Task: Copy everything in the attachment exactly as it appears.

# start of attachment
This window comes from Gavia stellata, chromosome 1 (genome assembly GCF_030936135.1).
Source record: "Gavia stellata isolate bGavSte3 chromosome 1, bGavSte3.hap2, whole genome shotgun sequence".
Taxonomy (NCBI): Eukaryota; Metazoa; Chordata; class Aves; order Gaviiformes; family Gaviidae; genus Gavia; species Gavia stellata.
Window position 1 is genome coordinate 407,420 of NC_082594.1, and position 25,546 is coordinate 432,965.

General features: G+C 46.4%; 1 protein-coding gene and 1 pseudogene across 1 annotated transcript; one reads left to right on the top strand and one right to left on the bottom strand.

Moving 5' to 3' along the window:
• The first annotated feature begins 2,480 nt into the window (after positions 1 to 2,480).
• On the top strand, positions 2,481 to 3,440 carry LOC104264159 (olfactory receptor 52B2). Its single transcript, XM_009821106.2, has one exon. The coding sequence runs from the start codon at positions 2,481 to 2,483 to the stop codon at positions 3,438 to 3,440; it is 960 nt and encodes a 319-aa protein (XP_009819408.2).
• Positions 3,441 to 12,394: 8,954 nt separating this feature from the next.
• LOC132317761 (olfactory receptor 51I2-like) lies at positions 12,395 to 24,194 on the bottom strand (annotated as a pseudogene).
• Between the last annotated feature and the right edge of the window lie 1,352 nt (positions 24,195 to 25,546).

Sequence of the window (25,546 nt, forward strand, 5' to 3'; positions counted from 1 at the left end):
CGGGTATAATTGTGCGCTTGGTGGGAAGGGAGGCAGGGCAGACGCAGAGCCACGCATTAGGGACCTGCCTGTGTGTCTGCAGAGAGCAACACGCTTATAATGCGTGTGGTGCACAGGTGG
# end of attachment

This window comes from Gavia stellata, chromosome 1 (genome assembly GCF_030936135.1).
Source record: "Gavia stellata isolate bGavSte3 chromosome 1, bGavSte3.hap2, whole genome shotgun sequence".
Taxonomy (NCBI): Eukaryota; Metazoa; Chordata; class Aves; order Gaviiformes; family Gaviidae; genus Gavia; species Gavia stellata.
Window position 1 is genome coordinate 407,420 of NC_082594.1, and position 25,546 is coordinate 432,965.

General features: G+C 46.4%; 1 protein-coding gene and 1 pseudogene across 1 annotated transcript; one reads left to right on the top strand and one right to left on the bottom strand.

Moving 5' to 3' along the window:
• The first annotated feature begins 2,480 nt into the window (after positions 1 to 2,480).
• On the top strand, positions 2,481 to 3,440 carry LOC104264159 (olfactory receptor 52B2). Its single transcript, XM_009821106.2, has one exon. The coding sequence runs from the start codon at positions 2,481 to 2,483 to the stop codon at positions 3,438 to 3,440; it is 960 nt and encodes a 319-aa protein (XP_009819408.2).
• Positions 3,441 to 12,394: 8,954 nt separating this feature from the next.
• LOC132317761 (olfactory receptor 51I2-like) lies at positions 12,395 to 24,194 on the bottom strand (annotated as a pseudogene).
• Between the last annotated feature and the right edge of the window lie 1,352 nt (positions 24,195 to 25,546).

Sequence of the window (25,546 nt, forward strand, 5' to 3'; positions counted from 1 at the left end):
CGGGTATAATTGTGCGCTTGGTGGGAAGGGAGGCAGGGCAGACGCAGAGCCACGCATTAGGGACCTGCCTGTGTGTCTGCAGAGAGCAACACGCTTATAATGCGTGTGGTGCACAGGTGG